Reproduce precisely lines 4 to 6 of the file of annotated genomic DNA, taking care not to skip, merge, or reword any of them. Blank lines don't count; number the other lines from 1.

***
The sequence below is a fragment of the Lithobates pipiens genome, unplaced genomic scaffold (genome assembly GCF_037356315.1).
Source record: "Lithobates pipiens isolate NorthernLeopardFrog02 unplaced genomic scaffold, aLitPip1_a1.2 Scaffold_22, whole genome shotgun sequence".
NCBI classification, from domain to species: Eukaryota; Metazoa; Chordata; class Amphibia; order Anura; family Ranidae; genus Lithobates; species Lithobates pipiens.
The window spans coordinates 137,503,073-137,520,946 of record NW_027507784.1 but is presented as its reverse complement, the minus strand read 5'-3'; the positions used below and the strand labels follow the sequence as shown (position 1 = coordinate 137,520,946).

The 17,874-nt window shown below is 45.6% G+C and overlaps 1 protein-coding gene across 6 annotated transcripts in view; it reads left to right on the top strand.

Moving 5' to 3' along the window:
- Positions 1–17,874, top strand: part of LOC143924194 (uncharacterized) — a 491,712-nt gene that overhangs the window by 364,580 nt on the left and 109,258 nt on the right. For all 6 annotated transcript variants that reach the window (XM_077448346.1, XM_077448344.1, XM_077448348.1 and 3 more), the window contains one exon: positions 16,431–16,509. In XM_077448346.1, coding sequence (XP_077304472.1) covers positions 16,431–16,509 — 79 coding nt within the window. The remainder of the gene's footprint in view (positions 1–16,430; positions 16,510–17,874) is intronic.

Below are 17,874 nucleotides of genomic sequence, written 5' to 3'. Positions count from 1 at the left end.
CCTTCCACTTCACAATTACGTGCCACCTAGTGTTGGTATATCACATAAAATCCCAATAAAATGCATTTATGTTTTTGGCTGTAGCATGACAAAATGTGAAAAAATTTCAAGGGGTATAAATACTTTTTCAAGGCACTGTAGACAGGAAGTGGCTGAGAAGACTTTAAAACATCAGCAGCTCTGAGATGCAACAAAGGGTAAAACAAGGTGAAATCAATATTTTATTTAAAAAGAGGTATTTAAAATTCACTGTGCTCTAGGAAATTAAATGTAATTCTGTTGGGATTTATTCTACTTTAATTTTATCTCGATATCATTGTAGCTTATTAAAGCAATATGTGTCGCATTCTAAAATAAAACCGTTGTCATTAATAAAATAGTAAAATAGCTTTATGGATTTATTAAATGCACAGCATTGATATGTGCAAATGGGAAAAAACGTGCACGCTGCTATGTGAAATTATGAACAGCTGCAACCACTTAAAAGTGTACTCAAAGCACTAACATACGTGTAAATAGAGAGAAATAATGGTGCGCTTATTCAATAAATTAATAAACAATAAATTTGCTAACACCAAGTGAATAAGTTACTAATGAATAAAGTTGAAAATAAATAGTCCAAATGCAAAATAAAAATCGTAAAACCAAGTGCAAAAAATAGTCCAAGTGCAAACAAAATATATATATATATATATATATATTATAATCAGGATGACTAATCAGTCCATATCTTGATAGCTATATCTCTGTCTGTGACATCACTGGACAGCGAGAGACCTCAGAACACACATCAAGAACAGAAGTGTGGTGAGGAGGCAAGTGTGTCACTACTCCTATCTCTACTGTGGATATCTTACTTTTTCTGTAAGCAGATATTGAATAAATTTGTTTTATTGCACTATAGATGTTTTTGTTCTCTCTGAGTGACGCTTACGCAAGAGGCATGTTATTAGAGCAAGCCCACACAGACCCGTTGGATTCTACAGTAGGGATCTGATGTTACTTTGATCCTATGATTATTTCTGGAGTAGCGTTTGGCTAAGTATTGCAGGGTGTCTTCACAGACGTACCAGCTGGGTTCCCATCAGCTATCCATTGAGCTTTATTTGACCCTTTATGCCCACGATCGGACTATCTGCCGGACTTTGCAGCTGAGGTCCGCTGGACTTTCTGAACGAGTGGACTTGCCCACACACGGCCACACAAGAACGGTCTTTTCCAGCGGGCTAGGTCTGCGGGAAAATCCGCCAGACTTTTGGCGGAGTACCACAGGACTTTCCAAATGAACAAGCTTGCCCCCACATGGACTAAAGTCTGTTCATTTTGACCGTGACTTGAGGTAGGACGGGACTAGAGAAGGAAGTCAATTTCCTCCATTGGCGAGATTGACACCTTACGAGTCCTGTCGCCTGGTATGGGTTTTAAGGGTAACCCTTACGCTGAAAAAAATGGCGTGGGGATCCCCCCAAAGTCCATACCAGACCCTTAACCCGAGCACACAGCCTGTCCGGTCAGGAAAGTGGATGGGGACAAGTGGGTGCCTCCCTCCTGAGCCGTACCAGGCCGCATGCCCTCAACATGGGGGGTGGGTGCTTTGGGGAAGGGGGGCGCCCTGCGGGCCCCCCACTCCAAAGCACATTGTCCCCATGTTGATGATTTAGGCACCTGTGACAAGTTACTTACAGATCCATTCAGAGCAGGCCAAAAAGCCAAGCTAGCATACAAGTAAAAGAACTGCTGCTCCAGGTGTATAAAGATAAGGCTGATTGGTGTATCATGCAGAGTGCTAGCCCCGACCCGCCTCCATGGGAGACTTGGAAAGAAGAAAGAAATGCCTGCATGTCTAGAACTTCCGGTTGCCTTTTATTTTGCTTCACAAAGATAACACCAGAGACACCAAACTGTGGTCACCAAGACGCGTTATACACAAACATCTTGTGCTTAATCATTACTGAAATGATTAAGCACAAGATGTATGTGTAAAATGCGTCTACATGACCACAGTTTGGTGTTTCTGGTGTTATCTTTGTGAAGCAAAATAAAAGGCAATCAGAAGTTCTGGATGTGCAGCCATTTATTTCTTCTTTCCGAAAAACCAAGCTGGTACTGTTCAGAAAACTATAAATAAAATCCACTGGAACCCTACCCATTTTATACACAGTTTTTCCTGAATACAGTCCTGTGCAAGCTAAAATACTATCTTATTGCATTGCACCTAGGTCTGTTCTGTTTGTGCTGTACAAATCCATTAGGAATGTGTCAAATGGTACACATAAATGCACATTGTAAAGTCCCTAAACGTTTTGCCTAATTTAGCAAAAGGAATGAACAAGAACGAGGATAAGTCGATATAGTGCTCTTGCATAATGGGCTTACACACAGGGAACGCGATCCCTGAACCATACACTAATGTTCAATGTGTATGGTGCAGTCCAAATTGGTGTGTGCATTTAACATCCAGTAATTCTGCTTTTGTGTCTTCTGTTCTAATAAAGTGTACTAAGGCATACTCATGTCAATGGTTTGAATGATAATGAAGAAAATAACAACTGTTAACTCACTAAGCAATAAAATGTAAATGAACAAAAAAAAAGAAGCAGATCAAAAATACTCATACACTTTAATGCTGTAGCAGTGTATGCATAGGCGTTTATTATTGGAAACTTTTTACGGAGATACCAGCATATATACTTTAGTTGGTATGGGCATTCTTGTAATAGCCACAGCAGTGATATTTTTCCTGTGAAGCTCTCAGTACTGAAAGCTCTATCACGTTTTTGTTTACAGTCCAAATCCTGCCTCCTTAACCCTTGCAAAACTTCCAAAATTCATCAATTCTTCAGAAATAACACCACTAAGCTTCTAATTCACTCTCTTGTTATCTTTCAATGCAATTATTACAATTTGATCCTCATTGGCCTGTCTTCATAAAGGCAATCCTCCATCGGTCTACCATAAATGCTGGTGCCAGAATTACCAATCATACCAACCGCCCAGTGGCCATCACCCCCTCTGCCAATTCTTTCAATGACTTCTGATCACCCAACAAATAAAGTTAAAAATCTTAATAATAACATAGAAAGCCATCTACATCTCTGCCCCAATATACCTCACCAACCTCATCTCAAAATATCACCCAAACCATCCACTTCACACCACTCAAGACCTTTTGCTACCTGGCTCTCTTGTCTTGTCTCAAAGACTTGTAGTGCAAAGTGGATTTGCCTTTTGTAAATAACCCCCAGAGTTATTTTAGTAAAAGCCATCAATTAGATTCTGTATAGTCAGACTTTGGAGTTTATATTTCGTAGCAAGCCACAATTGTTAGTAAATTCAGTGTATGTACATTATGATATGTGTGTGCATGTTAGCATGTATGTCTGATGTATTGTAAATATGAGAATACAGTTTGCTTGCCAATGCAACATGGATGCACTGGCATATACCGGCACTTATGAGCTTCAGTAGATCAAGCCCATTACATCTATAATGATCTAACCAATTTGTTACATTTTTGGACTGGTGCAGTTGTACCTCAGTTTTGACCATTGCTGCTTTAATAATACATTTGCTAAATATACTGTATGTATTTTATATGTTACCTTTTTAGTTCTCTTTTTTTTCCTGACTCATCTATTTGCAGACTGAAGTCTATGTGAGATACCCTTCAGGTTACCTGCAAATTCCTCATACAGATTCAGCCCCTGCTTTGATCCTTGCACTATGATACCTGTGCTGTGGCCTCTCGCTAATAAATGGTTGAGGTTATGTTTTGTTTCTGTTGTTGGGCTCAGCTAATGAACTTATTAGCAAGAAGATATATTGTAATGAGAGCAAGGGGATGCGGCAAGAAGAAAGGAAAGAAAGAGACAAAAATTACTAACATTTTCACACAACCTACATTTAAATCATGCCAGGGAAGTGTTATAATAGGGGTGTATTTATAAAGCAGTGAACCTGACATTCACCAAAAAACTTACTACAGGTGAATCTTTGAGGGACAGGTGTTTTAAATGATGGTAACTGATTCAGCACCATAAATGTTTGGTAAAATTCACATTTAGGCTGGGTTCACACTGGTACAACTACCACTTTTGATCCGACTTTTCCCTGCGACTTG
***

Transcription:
The window spans coordinates 137,503,073-137,520,946 of record NW_027507784.1 but is presented as its reverse complement, the minus strand read 5'-3'; the positions used below and the strand labels follow the sequence as shown (position 1 = coordinate 137,520,946).

The 17,874-nt window shown below is 45.6% G+C and overlaps 1 protein-coding gene across 6 annotated transcripts in view; it reads left to right on the top strand.

Moving 5' to 3' along the window: